Next, it was down and out to the Yafuoku! Dome to be an even bigger tourist. While sumo wrestling is the national sport, baseball is the most popular sport in Japan and this stadium on Fukuoka’s coastline is home to the SoftBank Hawks. It’s very difficult to avoid Hawks posters and flyers in the city, because they’re literally everywhere, and they’re so popular that they have a Hilton hotel and an area of Tojinmachi named after them. Even if I’m not a sports fan by any stretch of the imagination, it made sense to pay the Dome a visit. On the way, I stumbled upon an elementary school trip, where all the kids seemed very excited to see me and called out ‘hello’ in English, with a couple of them laughing at my monkey bag.
After class on Tuesday, I finally got round to eating at Coco Ichibanya. A curry franchise, cited as food and travel vloggers Simon and Martina’s favourite restaurant chain in Japan, I was desperate to go… because I like curry (a lot). And it was good; I surprised myself by not completely hating the pickles that are provided as an extra topping. If you arrive by yourself and don’t want to just sit and eat, they’ve got you covered with shelves full of manga for you to read, and my local Coco had several copies of Bleach and Naruto.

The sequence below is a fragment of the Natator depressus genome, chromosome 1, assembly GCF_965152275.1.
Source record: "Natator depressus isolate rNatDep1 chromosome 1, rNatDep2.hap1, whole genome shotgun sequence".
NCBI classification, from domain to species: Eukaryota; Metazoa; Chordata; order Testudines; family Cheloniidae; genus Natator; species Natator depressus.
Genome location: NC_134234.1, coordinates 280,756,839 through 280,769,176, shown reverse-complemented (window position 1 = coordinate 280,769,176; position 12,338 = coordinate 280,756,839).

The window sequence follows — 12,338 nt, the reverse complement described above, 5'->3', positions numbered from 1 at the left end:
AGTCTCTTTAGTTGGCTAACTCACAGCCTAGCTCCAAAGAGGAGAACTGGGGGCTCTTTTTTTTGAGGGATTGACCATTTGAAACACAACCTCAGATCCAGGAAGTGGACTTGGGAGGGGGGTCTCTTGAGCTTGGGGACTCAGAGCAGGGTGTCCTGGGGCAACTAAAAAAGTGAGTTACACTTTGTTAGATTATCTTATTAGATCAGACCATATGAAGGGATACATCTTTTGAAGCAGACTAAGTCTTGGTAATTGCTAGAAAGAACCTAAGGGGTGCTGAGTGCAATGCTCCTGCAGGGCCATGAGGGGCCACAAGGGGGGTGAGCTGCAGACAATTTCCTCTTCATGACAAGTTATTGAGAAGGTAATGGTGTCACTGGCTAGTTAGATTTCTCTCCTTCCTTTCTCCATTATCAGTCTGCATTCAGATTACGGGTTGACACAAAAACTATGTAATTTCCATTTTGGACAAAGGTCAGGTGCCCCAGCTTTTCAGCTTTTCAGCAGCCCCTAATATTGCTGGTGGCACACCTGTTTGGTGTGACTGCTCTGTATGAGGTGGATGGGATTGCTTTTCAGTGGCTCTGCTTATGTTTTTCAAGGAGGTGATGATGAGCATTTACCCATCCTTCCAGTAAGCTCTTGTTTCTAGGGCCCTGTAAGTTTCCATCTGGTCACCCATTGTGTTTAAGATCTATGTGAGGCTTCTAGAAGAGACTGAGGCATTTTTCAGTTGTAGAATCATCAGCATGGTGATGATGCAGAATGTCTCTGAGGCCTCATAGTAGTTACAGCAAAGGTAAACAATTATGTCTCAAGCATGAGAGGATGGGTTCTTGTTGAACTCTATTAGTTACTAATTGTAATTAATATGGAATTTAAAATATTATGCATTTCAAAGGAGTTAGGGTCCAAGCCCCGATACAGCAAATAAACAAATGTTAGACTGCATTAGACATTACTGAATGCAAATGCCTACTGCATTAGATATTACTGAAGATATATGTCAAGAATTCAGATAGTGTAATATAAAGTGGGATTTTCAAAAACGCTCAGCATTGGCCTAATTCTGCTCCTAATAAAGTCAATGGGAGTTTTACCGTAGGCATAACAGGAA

Wednesday morning, it was back to Ohori Koen and the surrounding area, because I’d already decided that I wanted to visit Fukuoka Castle in my last week. While not everything remains intact, you can walk around the grounds and learn more about its history. I already knew that Fukuoka and Hakata used to be separate places, but I hadn’t known that there was such a divide between the merchant town of Hakata and the samurai town of Fukuoka. The construction of the castle began in 1601 after the first lord of the Chikuzen Fukuoka clan decided he needed a bigger one, and it was once one of Japan’s largest at 410,000m.
I was taken to a lot of museums, castles, and national parks as a child (more recently as well), and visiting things like those is something I still enjoy. It did feel very weird to be walking round the castle alone, and I definitely thought “I wish my parents could see this”. The top of the ruins provides a panoramic view of the city, from Hakata Bay to the Sefuri Mountains, so if you don’t want to pay the entrance fee for Fukuoka Tower, there are still places where you can see all of Fukuoka for free. Nearby is the Korokan Ruins Museum, which houses a preserved reception hall, a restored accommodation chamber, and relics from as far back as the seventh century. By the door, you can get a stamp as a souvenir of your visit.